Wants to provide the right type of support
Three questions to Charlotte Willfors, psychologist and researcher in the Rare Diseases groups at Karolinska Institutet. In the project UNIKA, she studies patients with rare syndromes with the goal of being able to help them have a better life.
What is the project about?
“What we want to do is to thoroughly chart the strengths and difficulties related to different rare syndromes where we believe that the syndrome also has an effect on the brain and behaviour. This involves everything from learning, language and different types of related behaviour to psychiatric comorbidity. We have selected a few diagnoses to start with, but the hope is that it will become a major research program so that we can study many rare syndromes.”
What is the goal?
“Firstly, we want to understand what these people need so that it is possible to develop treatments and clinical guidelines. Secondly, we want to understand the link between the genes, the brain and the behaviour. We know the genetic causes of the syndrome, and by studying effects on behaviour, the brain and cells, we can get a better general understanding of causal relationships.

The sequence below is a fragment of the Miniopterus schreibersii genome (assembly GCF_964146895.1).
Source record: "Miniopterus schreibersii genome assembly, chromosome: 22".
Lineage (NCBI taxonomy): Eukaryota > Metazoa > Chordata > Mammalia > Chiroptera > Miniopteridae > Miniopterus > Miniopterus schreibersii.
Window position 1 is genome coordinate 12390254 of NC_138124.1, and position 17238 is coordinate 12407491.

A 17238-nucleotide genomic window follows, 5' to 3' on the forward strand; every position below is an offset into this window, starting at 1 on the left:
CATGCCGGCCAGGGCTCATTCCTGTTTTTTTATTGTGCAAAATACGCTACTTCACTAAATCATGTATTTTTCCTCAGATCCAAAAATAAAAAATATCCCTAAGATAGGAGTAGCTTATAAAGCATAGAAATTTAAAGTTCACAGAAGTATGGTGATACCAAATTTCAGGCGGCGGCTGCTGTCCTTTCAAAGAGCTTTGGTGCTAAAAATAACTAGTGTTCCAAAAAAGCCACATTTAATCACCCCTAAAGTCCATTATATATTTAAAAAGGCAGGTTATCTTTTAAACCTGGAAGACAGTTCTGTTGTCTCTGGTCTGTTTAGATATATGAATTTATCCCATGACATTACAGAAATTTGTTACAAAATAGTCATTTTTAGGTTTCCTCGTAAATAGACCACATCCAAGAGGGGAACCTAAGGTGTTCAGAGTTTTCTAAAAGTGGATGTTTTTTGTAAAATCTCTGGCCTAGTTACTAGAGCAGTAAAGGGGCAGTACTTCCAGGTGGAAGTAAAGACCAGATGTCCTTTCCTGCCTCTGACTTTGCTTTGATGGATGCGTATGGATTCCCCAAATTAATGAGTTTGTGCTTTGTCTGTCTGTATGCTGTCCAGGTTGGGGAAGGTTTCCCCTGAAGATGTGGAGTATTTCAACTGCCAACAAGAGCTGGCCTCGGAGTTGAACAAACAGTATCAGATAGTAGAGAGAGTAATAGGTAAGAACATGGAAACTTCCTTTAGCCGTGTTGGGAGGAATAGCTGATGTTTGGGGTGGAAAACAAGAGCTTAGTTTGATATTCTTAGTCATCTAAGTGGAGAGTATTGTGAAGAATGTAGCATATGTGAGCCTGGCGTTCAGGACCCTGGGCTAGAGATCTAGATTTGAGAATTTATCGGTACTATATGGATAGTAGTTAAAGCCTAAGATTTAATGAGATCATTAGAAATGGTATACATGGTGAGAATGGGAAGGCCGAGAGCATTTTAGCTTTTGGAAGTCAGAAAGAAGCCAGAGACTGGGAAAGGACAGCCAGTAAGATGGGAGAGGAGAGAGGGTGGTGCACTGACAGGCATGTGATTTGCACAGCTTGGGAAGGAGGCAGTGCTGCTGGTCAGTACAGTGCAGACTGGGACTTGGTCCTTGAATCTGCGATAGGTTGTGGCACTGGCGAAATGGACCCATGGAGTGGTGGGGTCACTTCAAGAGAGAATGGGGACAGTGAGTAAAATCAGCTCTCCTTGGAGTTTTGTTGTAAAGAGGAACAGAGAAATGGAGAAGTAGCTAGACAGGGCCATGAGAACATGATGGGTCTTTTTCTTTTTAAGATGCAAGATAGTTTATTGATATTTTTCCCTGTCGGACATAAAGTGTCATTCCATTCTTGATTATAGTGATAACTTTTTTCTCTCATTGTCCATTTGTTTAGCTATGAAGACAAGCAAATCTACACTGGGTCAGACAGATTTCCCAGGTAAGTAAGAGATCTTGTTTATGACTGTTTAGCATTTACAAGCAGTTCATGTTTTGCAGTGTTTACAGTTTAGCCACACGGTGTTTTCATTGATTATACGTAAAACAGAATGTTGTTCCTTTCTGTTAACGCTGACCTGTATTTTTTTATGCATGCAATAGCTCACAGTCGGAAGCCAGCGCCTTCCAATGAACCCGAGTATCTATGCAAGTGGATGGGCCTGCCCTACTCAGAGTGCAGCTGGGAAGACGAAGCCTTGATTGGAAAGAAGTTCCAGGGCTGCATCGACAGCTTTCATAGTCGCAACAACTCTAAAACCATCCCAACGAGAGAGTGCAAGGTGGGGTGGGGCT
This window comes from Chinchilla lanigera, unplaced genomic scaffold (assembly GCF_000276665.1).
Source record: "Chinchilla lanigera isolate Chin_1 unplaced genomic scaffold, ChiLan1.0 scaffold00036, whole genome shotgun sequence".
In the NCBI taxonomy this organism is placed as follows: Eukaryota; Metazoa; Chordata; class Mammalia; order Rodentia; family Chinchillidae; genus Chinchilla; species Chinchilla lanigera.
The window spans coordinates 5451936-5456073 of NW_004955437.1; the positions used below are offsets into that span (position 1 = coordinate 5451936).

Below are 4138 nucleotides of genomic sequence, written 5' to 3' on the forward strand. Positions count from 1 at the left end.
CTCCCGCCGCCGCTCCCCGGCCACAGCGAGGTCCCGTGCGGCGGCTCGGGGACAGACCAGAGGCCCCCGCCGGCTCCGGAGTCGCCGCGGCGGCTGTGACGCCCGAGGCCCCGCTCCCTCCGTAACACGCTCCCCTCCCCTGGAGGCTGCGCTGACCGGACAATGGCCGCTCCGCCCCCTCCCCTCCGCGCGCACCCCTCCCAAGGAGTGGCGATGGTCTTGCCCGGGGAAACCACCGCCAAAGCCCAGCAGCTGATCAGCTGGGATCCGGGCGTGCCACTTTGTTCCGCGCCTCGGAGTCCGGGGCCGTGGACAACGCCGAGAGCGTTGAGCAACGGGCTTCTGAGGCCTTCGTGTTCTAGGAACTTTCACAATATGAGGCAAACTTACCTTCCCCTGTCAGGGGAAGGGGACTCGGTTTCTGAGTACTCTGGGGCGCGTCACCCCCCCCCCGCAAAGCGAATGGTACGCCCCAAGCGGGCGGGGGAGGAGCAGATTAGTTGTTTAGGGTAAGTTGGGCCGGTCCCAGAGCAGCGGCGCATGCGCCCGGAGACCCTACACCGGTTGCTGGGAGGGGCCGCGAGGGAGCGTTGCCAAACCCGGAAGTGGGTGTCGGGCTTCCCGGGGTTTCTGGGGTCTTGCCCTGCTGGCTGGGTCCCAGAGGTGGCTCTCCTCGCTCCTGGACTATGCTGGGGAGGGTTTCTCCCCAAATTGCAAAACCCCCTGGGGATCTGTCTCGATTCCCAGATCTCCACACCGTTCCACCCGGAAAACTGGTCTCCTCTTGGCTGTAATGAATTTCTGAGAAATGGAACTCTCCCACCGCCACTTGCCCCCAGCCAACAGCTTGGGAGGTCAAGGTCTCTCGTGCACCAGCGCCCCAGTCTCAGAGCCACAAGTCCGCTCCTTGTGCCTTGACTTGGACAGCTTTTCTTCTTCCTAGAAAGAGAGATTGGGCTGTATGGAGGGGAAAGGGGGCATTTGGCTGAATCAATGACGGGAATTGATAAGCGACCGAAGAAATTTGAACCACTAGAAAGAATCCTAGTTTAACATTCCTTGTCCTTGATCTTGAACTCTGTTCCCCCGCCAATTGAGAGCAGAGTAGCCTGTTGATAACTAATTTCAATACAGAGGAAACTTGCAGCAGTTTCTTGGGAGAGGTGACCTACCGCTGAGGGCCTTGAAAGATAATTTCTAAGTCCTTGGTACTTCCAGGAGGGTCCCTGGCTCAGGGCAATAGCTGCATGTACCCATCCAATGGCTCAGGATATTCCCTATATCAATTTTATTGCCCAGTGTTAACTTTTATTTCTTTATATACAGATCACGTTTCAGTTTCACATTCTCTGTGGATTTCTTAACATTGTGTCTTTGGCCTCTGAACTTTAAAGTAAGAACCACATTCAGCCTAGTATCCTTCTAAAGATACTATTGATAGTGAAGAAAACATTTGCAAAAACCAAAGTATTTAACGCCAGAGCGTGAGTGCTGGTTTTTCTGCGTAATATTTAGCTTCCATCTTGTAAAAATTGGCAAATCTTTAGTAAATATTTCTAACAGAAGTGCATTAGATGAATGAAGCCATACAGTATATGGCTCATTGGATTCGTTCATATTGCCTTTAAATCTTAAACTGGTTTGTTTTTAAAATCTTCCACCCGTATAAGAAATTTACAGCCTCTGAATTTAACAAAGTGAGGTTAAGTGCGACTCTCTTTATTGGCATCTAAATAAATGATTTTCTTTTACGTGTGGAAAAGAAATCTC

Helping the patients develop their strengths and by providing adequate support for them to deal with their difficulties increases their opportunities for good health and integration in society, and perhaps also the chances of finding their own accommodation or a regular job. If the patients do not get the right help, there is a great risk of their full potential not being realised. This is therefore very important, both from a patient perspective and from a societal perspective.”
How far have you come?
“We have conducted a small pilot study on women with Turner syndrome, and now we are studying Williams syndrome, but we are still collecting data so we have no finished results as yet.”
Text: Fredrik Hedlund. First published in Swedish in the magazine Medicinsk Vetenskap, no 1, 2019.